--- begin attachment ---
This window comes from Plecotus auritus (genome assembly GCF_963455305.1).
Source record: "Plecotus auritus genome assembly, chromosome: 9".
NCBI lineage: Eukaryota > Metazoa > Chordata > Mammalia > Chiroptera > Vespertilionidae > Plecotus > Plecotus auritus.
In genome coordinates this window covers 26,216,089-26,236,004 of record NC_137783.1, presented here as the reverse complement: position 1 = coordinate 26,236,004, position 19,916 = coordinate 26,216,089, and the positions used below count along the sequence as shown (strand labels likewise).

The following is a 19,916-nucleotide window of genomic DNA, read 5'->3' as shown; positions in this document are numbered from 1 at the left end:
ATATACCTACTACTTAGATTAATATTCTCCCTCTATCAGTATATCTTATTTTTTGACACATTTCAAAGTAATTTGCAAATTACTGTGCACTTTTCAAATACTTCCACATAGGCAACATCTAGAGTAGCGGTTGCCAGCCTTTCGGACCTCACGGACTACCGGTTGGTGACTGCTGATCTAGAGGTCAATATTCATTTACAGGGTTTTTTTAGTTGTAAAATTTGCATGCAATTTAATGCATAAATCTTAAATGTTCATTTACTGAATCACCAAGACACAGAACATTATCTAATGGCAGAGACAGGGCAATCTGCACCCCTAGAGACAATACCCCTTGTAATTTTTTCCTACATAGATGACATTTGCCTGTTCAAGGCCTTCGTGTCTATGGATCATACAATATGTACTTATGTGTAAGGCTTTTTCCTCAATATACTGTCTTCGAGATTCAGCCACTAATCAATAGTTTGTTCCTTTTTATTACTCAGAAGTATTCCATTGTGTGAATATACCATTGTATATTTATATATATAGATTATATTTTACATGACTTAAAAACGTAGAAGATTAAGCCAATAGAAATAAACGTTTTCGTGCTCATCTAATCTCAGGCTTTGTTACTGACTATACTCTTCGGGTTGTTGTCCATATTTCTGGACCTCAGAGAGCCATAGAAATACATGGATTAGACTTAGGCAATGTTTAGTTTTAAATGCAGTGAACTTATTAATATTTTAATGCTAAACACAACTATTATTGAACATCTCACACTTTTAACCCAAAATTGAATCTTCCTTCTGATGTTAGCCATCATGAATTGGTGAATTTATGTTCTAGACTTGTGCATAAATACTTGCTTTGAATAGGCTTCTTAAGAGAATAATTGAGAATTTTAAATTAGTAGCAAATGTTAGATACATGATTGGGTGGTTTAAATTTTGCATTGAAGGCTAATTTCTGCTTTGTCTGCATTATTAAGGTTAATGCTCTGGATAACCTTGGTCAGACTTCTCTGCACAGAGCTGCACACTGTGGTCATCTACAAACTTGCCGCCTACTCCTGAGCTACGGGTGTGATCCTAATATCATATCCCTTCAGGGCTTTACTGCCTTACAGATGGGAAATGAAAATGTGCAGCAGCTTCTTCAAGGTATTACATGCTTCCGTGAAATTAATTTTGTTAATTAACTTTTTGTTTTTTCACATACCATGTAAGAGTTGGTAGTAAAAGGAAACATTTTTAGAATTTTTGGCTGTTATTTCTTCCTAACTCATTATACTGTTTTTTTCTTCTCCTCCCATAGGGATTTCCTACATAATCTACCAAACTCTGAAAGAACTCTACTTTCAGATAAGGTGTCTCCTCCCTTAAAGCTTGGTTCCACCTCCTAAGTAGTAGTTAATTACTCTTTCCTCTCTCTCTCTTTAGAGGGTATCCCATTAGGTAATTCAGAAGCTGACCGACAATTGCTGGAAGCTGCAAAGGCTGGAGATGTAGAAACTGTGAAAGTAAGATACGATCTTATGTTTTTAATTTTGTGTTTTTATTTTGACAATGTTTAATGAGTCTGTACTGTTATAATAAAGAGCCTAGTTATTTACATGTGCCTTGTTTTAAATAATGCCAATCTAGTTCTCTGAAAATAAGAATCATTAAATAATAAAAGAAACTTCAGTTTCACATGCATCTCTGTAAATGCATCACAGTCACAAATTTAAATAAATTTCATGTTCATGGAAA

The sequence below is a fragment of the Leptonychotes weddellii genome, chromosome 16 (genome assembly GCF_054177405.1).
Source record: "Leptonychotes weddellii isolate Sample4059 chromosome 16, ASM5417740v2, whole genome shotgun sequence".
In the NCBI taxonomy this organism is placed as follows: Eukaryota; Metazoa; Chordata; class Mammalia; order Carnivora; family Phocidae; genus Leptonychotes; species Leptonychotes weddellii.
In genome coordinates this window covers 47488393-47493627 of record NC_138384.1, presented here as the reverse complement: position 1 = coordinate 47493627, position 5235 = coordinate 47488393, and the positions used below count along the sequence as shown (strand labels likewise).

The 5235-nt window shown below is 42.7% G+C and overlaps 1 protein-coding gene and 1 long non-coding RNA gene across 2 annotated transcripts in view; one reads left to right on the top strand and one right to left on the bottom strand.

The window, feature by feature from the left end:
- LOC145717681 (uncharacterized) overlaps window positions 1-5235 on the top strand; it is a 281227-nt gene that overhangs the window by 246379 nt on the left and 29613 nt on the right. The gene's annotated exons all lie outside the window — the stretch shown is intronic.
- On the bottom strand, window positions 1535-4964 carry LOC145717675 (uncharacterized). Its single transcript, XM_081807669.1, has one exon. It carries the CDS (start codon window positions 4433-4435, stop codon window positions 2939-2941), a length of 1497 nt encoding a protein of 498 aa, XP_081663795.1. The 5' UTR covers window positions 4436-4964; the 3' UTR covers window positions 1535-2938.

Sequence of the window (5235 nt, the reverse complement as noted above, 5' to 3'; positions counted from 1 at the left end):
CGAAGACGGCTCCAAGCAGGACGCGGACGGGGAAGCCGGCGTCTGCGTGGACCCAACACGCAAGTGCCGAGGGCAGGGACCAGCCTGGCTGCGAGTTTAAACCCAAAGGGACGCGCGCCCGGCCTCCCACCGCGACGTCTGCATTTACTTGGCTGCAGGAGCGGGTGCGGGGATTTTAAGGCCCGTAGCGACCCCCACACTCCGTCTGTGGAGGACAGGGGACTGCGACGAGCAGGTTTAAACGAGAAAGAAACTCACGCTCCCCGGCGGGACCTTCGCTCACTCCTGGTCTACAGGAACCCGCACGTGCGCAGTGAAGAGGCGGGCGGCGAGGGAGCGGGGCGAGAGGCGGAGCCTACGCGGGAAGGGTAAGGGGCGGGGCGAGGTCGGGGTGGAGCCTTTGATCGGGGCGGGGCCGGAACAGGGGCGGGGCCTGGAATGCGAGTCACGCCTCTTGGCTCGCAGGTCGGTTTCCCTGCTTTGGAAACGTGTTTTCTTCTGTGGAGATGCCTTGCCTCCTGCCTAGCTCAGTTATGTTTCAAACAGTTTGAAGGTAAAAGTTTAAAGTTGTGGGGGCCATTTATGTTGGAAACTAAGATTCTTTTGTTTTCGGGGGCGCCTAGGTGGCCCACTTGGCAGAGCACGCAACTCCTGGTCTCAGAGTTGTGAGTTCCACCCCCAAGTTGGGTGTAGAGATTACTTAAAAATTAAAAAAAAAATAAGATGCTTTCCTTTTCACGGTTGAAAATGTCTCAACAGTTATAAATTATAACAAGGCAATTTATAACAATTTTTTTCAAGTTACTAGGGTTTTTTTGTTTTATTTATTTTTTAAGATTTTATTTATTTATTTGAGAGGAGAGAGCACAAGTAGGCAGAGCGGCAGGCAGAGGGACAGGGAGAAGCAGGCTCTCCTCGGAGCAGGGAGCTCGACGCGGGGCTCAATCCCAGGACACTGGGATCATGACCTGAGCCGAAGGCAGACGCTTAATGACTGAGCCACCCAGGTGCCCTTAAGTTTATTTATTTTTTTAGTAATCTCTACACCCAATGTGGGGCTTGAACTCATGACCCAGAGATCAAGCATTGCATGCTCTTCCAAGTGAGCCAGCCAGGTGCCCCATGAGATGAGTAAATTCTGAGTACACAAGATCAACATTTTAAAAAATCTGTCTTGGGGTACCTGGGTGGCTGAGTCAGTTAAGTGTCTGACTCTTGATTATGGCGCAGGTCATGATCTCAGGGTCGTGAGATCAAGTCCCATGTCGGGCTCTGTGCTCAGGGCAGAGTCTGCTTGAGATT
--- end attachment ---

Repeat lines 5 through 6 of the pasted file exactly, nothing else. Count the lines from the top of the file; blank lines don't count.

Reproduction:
The following is a 19,916-nucleotide window of genomic DNA, read 5'->3' as shown; positions in this document are numbered from 1 at the left end:
ATATACCTACTACTTAGATTAATATTCTCCCTCTATCAGTATATCTTATTTTTTGACACATTTCAAAGTAATTTGCAAATTACTGTGCACTTTTCAAATACTTCCACATAGGCAACATCTAGAGTAGCGGTTGCCAGCCTTTCGGACCTCACGGACTACCGGTTGGTGACTGCTGATCTAGAGGTCAATATTCATTTACAGGGTTTTTTTAGTTGTAAAATTTGCATGCAATTTAATGCATAAATCTTAAATGTTCATTTACTGAATCACCAAGACACAGAACATTATCTAATGGCAGAGACAGGGCAATCTGCACCCCTAGAGACAATACCCCTTGTAATTTTTTCCTACATAGATGACATTTGCCTGTTCAAGGCCTTCGTGTCTATGGATCATACAATATGTACTTATGTGTAAGGCTTTTTCCTCAATATACTGTCTTCGAGATTCAGCCACTAATCAATAGTTTGTTCCTTTTTATTACTCAGAAGTATTCCATTGTGTGAATATACCATTGTATATTTATATATATAGATTATATTTTACATGACTTAAAAACGTAGAAGATTAAGCCAATAGAAATAAACGTTTTCGTGCTCATCTAATCTCAGGCTTTGTTACTGACTATACTCTTCGGGTTGTTGTCCATATTTCTGGACCTCAGAGAGCCATAGAAATACATGGATTAGACTTAGGCAATGTTTAGTTTTAAATGCAGTGAACTTATTAATATTTTAATGCTAAACACAACTATTATTGAACATCTCACACTTTTAACCCAAAATTGAATCTTCCTTCTGATGTTAGCCATCATGAATTGGTGAATTTATGTTCTAGACTTGTGCATAAATACTTGCTTTGAATAGGCTTCTTAAGAGAATAATTGAGAATTTTAAATTAGTAGCAAATGTTAGATACATGATTGGGTGGTTTAAATTTTGCATTGAAGGCTAATTTCTGCTTTGTCTGCATTATTAAGGTTAATGCTCTGGATAACCTTGGTCAGACTTCTCTGCACAGAGCTGCACACTGTGGTCATCTACAAACTTGCCGCCTACTCCTGAGCTACGGGTGTGATCCTAATATCATATCCCTTCAGGGCTTTACTGCCTTACAGATGGGAAATGAAAATGTGCAGCAGCTTCTTCAAGGTATTACATGCTTCCGTGAAATTAATTTTGTTAATTAACTTTTTGTTTTTTCACATACCATGTAAGAGTTGGTAGTAAAAGGAAACATTTTTAGAATTTTTGGCTGTTATTTCTTCCTAACTCATTATACTGTTTTTTTCTTCTCCTCCCATAGGGATTTCCTACATAATCTACCAAACTCTGAAAGAACTCTACTTTCAGATAAGGTGTCTCCTCCCTTAAAGCTTGGTTCCACCTCCTAAGTAGTAGTTAATTACTCTTTCCTCTCTCTCTCTTTAGAGGGTATCCCATTAGGTAATTCAGAAGCTGACCGACAATTGCTGGAAGCTGCAAAGGCTGGAGATGTAGAAACTGTGAAAGTAAGATACGATCTTATGTTTTTAATTTTGTGTTTTTATTTTGACAATGTTTAATGAGTCTGTACTGTTATAATAAAGAGCCTAGTTATTTACATGTGCCTTGTTTTAAATAATGCCAATCTAGTTCTCTGAAAATAAGAATCATTAAATAATAAAAGAAACTTCAGTTTCACATGCATCTCTGTAAATGCATCACAGTCACAAATTTAAATAAATTTCATGTTCATGGAAA